Most people’s only exposure to hypnosis takes place in ways that typically both intrigue and frighten them. They often see hypnosis in films and television shows where it is portrayed as a frightening instrument of mind control. They see it as a tool used by unscrupulous villains to enslave the will of helpless victims, or they see stage show artistes who use hypnosis to make people do and say things that seem well outside of the realm of what that person would likely ever do or say under normal conditions.
So for many people hypnosis is a curiosity, one of those things not unlike other seeming mystical and unexplainable phenomena. This is unfortunate because there is a large amount of evidence that demonstrates the effectiveness of hypnosis in treating psychological, emotional and some physical conditions. There have been several thousand individual studies, many of very high standard as well as formal, systematic studies of hypnosis by leading medical bodies including -The British Medical Association, American Medical Association, and The National Institute of Medicine.
When In Hypnosis A Person Is:
- In control
- In a natural and harmless state
- Able to come out of hypnosis when they wish to
The state of hypnosis can best be described as a state of highly focused attention with heightened suggestibility. Hypnosis is sometimes but not always accompanied by relaxation. When a person such as a therapist induces hypnosis in another it is called hetero hypnosis, often referred to as hypnotherapy. When hypnosis is self-induced it is called autohypnosis and is often referred to as self-hypnosis. Hypnotherapists use hypnosis to treat many problems, habits and ailments. Hypnotherapy is a very effective therapy and can be applied using positive suggestion and visualisation. Modern hypnotherapists combine hypnosis with Cognitive-Behavioural techniques. Research studies have shown that when applied together they are strongly complementary and their effectiveness is raised many times, this makes for an even more effective form of therapy.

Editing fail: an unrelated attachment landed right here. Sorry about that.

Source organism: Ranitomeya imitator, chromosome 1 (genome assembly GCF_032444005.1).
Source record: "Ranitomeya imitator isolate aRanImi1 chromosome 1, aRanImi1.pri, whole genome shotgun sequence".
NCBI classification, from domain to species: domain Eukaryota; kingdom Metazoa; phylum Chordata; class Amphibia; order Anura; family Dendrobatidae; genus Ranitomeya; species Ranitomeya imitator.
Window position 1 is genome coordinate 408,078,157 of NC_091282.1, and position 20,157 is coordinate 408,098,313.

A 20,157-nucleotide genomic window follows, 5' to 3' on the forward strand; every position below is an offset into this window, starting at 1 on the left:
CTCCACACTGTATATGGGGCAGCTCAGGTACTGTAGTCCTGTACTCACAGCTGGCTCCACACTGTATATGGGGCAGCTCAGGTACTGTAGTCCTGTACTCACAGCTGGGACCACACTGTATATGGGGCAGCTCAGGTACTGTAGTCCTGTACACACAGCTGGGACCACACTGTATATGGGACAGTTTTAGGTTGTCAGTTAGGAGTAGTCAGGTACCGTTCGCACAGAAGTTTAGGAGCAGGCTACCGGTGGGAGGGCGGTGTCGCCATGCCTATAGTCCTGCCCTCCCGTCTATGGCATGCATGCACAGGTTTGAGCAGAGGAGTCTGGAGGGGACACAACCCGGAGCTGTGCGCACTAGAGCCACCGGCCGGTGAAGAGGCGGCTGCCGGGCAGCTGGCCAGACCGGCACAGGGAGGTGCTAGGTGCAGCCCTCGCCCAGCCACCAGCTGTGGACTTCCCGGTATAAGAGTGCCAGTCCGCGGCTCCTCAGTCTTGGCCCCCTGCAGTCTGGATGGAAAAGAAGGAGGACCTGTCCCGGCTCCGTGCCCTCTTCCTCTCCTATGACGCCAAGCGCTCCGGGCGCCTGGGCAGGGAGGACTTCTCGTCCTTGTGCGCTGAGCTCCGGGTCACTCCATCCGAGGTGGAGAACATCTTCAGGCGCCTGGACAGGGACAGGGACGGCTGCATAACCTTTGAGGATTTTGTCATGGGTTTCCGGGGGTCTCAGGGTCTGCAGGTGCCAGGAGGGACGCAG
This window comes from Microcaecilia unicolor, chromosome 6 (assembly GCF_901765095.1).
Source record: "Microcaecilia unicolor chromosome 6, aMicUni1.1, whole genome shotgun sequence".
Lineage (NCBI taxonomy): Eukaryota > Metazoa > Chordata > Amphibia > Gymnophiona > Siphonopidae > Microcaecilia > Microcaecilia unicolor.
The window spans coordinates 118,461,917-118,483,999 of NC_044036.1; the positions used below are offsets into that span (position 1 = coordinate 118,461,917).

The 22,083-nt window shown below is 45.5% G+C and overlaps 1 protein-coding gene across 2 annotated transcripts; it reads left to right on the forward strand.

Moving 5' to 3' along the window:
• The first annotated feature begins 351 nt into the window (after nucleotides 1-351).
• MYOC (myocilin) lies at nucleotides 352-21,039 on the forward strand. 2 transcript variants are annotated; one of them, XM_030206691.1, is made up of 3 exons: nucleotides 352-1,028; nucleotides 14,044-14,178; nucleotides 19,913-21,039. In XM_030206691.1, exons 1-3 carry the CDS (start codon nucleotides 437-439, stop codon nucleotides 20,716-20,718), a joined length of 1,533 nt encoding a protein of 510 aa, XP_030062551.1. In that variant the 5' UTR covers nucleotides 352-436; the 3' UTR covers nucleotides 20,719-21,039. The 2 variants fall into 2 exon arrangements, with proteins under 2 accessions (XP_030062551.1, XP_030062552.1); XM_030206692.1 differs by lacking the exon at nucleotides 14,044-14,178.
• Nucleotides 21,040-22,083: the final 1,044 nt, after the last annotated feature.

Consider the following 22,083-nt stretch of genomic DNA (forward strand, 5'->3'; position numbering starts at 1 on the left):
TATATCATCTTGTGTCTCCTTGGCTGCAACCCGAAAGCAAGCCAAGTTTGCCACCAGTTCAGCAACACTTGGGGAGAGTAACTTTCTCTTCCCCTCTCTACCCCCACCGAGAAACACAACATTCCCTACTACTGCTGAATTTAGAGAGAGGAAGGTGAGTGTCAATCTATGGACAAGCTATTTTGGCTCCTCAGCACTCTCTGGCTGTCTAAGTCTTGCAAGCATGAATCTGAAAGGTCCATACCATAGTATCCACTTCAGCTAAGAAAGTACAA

What Type Of Problems Can Hypnotherapy Help?
Hypnotherapy is recognized by the British Medical Association, the American Medical Association and the National Institute of Clinical Excellence (NICE). Hypnotherapy is a safe and effective therapy that can alleviate many problems including:
- Stress & Anxiety – For example, panic attacks, social anxiety, phobias, sexual anxiety, work-related stress, low confidence, etc.
- Habits – Including addictions and bad habits, e.g., smoking, nail-biting, over-eating,
- Low mood States – Hypnotherapy is often combined with cognitive behavioural therapy to help you change they way you feel about yourself, others and your circumstances.
- Personal Development – For example, public speaking, study skills, sports performance, etc.
- Psycho-somatic Conditions – Conditions caused or exacerbated by stress-related conditions. For example, irritable bowel syndrome (IBS), various skin conditions, warts.
- Pain Management – For example, chronic pain, pain in dentistry, pain in surgery, tension headaches, back pain, etc.
- Inter-personal Problems – For example, relationship problems, familial problems, or conflict at work.
About Michael Cohen
Michael Cohen has over 28 years of clinical experience. He brings a wealth of knowledge to his practice. Originally a Samaritan, he went on to train in counselling, clinical hypnotherapy and Cognitive Behavioural Hypnotherapy. He sees clients for one-to-one therapy and runs workshops on such topics as stress management, Self acceptance,developing a positive attitude and self-hypnosis. He is a registered counselor and is accredited both as a Clinical Hypnotherapist and Cognitive Behavioual Hypnotherapist. Michael is a published author with two books to his name.
If you would like more information or to make an appointment you can call the centre or Michael directly on 020 8643 4925